European Parliament endorses controversial copyright law

Council Directive concerningcopyright on the Internet was approved by the European Parliament by a majority vote. 348 out of 658 members voted for the Copyright Directive. And this is despite the fact that web giants such as Google, Wikipedia and Reddit were publicly indignant and protesting.

Dark day for internet freedom: The @Europarl_EN has rubber-stamped copyright reform including # Article13 and # Article11. MEPs refused to even consider. The results of the final vote: 348 in favor, 274 against #SaveYourInternet

- Julia Reda (@Senficon) March 26, 2019

Controversial articles were numbered 11 and 13. They propose to introduce a fee for the use of parts of the content of someone else's text. This item has already been called "reference tax". And also filter content uploading (something similar is done on YouTube).

In the voting process it was possible to takeDirective with the exception of conflicting points. However, the reform was approved by the European Parliament as a whole. From now on, sites like Twitter or Facebook will have to restrict the text used in the links or pay publishers. Publishing platforms, on the other hand, will need to constantly monitor whether the copyright of the text published by users on the Internet does not affect anyone’s copyright.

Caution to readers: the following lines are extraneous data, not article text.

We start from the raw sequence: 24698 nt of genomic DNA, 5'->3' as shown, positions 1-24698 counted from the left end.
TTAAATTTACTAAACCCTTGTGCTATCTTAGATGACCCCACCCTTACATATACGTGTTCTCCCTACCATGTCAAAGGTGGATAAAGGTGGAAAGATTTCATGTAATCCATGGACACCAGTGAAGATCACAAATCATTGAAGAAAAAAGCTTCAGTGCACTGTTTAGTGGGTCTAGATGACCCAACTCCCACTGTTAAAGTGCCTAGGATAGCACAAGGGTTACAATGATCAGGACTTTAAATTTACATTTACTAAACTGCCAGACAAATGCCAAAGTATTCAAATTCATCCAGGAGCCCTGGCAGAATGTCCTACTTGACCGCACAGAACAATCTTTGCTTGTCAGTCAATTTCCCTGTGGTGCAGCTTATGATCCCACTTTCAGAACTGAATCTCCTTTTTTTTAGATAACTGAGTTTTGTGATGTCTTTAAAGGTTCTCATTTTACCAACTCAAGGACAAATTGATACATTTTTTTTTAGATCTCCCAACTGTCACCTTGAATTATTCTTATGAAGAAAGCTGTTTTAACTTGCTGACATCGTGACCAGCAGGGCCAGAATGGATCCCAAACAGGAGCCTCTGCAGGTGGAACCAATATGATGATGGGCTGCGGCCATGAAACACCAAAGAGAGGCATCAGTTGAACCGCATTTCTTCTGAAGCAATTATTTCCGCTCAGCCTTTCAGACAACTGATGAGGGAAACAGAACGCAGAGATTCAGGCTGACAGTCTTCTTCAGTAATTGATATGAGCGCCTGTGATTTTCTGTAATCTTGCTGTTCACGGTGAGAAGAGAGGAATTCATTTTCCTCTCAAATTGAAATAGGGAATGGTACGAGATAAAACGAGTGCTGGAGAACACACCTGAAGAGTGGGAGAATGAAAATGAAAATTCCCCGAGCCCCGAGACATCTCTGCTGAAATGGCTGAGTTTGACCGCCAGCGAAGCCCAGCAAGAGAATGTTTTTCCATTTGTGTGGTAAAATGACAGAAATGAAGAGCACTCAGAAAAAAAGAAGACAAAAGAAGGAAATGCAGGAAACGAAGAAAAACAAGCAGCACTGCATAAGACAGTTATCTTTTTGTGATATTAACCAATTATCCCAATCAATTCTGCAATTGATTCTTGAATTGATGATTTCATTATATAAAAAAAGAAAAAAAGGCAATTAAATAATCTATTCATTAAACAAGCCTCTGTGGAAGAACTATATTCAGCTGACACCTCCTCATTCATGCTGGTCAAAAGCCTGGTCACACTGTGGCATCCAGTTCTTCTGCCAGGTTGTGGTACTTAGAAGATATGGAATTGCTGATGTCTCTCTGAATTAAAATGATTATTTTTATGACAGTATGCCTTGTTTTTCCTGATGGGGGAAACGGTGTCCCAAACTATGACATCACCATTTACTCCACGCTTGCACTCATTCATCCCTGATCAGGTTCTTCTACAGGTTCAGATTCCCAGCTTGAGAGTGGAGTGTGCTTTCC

Thus, almost all news resources are notwill be able to function without obtaining consent from the source for publication. Moreover, all content uploaded to the Web will have to be filtered, clarifying whether it does not violate copyrights. The exception will be free encyclopedias and open source platforms. They will be able to use pictures and texts from other sources.

The controversial directive should updateEU legislation in the field of copyright and align it with the realities of the digital modern world. The final word on the Copyright Directive will be issued by the EU Council on April 9.